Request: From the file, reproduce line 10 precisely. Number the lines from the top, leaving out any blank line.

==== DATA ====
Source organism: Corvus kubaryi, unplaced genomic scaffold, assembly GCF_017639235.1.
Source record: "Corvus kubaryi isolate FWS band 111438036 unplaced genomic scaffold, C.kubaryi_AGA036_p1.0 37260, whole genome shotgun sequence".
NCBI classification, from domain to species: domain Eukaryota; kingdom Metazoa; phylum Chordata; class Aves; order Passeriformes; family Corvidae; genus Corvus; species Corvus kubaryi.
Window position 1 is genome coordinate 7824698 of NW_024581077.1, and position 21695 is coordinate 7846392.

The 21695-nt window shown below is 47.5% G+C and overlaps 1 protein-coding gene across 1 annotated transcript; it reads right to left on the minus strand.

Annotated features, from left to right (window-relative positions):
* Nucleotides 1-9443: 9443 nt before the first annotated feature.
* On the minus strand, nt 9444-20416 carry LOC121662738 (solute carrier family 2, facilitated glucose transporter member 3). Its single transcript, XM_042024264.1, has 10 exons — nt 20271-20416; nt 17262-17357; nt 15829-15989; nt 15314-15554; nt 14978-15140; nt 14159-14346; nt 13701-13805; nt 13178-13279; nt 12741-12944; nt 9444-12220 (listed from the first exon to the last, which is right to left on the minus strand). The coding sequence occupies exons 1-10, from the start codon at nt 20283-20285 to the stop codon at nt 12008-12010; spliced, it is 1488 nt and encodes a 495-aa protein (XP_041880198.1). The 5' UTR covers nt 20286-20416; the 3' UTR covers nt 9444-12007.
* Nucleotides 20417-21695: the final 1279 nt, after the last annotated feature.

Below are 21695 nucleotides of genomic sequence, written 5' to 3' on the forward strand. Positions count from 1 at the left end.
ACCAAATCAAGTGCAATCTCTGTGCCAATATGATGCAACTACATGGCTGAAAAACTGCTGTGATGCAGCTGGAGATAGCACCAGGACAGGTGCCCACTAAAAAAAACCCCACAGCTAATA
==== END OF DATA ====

Below are 21695 nucleotides of genomic sequence, written 5' to 3' on the forward strand. Positions count from 1 at the left end.